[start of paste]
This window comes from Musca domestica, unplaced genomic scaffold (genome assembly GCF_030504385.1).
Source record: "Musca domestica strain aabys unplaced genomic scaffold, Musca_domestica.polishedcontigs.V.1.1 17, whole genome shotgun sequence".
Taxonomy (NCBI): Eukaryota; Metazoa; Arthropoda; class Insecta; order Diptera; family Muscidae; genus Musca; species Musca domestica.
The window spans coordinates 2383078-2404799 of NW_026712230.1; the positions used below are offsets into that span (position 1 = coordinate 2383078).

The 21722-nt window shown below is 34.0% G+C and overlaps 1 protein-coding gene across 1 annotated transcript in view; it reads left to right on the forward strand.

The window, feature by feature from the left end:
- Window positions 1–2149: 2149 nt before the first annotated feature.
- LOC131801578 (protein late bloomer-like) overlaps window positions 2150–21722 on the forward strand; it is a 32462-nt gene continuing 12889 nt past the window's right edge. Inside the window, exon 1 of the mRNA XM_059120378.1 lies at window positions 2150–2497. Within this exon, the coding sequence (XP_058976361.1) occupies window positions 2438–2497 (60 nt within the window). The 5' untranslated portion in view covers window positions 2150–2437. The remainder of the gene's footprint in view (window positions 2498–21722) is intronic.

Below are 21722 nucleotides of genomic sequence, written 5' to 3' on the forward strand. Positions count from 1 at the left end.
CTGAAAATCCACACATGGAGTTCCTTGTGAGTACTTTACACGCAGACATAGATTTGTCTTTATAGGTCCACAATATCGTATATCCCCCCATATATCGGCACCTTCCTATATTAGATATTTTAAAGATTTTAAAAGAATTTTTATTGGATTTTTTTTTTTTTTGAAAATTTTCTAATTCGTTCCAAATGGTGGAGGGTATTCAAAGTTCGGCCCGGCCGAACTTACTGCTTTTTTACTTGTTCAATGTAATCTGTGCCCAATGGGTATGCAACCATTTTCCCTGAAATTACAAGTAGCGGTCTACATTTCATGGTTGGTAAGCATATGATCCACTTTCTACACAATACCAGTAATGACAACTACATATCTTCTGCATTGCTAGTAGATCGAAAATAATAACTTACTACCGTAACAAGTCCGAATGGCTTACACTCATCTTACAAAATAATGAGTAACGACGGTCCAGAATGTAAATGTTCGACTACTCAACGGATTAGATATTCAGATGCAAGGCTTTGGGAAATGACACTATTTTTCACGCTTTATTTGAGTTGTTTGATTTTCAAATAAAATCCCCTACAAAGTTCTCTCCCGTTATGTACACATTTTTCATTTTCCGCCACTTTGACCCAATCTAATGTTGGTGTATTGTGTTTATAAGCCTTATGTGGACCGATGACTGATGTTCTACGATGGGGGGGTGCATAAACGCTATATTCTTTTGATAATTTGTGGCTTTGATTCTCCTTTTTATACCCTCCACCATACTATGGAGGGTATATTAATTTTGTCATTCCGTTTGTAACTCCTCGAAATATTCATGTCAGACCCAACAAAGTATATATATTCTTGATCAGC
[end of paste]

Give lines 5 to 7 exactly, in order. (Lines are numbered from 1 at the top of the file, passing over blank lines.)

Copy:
The 21722-nt window shown below is 34.0% G+C and overlaps 1 protein-coding gene across 1 annotated transcript in view; it reads left to right on the forward strand.

The window, feature by feature from the left end:
- Window positions 1–2149: 2149 nt before the first annotated feature.